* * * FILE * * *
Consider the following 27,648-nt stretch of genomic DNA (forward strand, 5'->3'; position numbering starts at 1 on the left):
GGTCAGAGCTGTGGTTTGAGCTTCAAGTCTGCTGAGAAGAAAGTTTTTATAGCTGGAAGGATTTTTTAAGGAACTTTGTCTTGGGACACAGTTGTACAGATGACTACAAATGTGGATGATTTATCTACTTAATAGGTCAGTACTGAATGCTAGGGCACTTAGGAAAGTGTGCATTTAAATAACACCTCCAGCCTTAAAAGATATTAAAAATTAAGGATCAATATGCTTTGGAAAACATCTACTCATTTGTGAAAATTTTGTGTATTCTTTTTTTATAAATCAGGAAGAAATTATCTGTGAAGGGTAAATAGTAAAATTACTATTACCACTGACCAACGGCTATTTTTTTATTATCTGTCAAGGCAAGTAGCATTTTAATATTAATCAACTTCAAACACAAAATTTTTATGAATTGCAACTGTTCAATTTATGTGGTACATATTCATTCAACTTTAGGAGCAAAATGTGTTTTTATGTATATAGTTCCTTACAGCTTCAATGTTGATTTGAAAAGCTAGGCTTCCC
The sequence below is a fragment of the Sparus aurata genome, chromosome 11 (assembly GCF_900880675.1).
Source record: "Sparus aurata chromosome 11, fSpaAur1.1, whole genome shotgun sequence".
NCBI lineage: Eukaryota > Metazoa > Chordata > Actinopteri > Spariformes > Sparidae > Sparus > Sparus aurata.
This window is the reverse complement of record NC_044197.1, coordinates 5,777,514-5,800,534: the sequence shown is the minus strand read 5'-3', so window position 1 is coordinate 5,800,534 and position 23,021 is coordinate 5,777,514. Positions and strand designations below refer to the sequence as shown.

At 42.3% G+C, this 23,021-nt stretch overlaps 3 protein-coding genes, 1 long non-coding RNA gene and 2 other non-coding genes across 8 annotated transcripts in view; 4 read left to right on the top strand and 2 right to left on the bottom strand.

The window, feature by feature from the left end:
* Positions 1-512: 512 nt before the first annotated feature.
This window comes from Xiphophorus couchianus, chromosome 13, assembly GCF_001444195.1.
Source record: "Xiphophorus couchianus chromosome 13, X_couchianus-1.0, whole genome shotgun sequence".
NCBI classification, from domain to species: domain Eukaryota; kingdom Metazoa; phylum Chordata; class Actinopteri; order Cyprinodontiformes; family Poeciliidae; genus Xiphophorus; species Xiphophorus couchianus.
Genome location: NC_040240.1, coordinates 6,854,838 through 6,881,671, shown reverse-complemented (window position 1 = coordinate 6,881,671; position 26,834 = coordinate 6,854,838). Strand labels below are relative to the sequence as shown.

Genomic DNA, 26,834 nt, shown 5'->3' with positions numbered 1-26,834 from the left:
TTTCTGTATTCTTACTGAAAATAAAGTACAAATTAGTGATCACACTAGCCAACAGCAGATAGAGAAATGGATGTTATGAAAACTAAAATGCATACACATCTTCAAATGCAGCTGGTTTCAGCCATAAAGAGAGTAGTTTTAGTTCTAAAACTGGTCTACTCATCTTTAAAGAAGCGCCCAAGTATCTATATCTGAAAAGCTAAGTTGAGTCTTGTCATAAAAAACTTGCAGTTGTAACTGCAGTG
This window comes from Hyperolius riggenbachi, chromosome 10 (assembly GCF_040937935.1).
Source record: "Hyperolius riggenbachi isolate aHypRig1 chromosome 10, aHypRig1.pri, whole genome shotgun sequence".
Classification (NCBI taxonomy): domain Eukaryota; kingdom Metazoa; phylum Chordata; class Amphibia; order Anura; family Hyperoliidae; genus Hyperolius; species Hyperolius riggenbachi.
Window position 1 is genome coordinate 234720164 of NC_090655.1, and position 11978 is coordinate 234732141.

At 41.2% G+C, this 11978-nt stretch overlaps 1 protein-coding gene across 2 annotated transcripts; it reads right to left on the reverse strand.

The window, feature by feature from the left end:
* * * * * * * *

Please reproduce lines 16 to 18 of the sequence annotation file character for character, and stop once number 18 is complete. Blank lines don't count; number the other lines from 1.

This window comes from Hyperolius riggenbachi, chromosome 10 (assembly GCF_040937935.1).
Source record: "Hyperolius riggenbachi isolate aHypRig1 chromosome 10, aHypRig1.pri, whole genome shotgun sequence".
Classification (NCBI taxonomy): domain Eukaryota; kingdom Metazoa; phylum Chordata; class Amphibia; order Anura; family Hyperoliidae; genus Hyperolius; species Hyperolius riggenbachi.